Cheatham County Exchange

’60 Hikes Within 60 Miles’ will get you outside in 2023

“60 Hikes Within 60 Miles: Nashville” will get you outside this year.Courtesy / Johnny Molloy

Looking for a way to get outside more in 2023? “60 Hikes Within 60 miles: Nashville” gives Middle Tennesseans a detailed introduction to the best hikes for a nearby excursion.

Author Johnny Molloy has curated a list of 60 trails he’s personally hiked and recommends, stretching from Clarksville to Murfreesboro and Hohenwald to Rock Island, with almost a third of the hikes in Davidson County proper.

From paved greenways in Murfreesboro and Hendersonville for the avid runner to the 11.2-mile Bearwaller Gap Trail in Carthage for the adventurer who may want to camp overnight, Molloy has something for everyone.

The Adeline Wilhoite River Trail at Henry Horton State Park is featured in

The Adeline Wilhoite River Trail at Henry Horton State Park is featured in “60 Hikes Within 60 Miles: Nashville.”Courtesy / Johnny Molloy

Each hike gets a page or two describing the history of the area, notable natural landmarks or how the land was acquired.

Molloy also gives a quick rundown of what turns and landmarks you can expect to take on a hike, especially for loops he’s made out of multiple trails. He also offers options for making a hike longer or shorter when appropriate.

But if you don’t have time for the narrative, each hike gets a list with the key facts: distance, difficulty, scenery, sun exposure, traffic, trail surface, hiking time, elevation, a map, accessibility and more.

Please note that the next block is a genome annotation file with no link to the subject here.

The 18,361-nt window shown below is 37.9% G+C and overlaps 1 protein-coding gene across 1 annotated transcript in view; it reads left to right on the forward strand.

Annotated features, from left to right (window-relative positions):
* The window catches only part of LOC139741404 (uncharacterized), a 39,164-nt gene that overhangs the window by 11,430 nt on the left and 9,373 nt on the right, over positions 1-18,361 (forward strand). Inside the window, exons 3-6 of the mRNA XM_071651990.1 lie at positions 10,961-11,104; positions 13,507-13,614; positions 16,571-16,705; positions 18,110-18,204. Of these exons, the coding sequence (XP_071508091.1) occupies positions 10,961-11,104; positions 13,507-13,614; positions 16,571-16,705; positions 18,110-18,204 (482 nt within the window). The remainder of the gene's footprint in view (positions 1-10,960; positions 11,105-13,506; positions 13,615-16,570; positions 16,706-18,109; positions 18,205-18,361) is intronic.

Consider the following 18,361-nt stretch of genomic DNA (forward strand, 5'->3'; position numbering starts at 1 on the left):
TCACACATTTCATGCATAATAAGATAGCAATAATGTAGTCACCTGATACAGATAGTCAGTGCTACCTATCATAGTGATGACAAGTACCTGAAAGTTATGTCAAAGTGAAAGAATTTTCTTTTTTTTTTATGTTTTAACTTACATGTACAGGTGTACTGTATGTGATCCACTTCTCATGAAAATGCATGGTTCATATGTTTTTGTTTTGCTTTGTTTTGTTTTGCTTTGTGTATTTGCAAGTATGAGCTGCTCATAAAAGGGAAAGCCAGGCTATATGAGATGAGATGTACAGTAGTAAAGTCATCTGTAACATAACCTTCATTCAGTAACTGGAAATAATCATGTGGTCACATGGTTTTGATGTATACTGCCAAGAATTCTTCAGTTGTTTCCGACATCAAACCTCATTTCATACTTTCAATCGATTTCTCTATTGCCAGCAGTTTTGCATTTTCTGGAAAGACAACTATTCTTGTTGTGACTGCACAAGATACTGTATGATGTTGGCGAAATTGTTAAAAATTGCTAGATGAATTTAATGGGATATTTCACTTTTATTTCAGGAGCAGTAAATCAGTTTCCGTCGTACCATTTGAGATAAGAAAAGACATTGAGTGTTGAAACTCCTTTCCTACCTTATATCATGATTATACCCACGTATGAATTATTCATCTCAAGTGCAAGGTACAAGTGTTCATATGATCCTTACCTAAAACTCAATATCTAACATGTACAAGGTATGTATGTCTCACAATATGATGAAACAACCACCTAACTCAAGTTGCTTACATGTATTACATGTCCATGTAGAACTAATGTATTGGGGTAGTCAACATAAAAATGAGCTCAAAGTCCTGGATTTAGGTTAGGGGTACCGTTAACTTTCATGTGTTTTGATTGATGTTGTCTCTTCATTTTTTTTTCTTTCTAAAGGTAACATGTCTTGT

In addition, there are easy-to-use charts in the beginning of the book showing how busy trails typically are, what surface the path is, which trails are best for activities like running and even which ones are kid-friendly.

There are also simplified trail maps in the book, but I would suggest using the maps Molloy has links for if you plan to do one of these hikes. (Some of the links for the Metro Nashville parks don’t work, so you’ll need to go to



This level of detail is what makes the book stand out. While you could definitely piece together most of the information in this book from the internet, it’s nice having the historical detail and necessary information all in the same place.

While I’ve done several of the hikes featured in the book, my personal favorite is the Winding Stairs Hike in Macon County, which features several waterfalls — one of which is known as the Winding Stairs — in addition to actual stairs.

For me, the historical and natural context for each hike makes this a beneficial addition to the library of any Nashville outdoors lover. Knowing about the death of Meriwether Lewis or Fort Donelson or cedar glades or karst topography is what makes a hike more than a walk outside.

This book was received by Main Street Nashville for free as a review copy.

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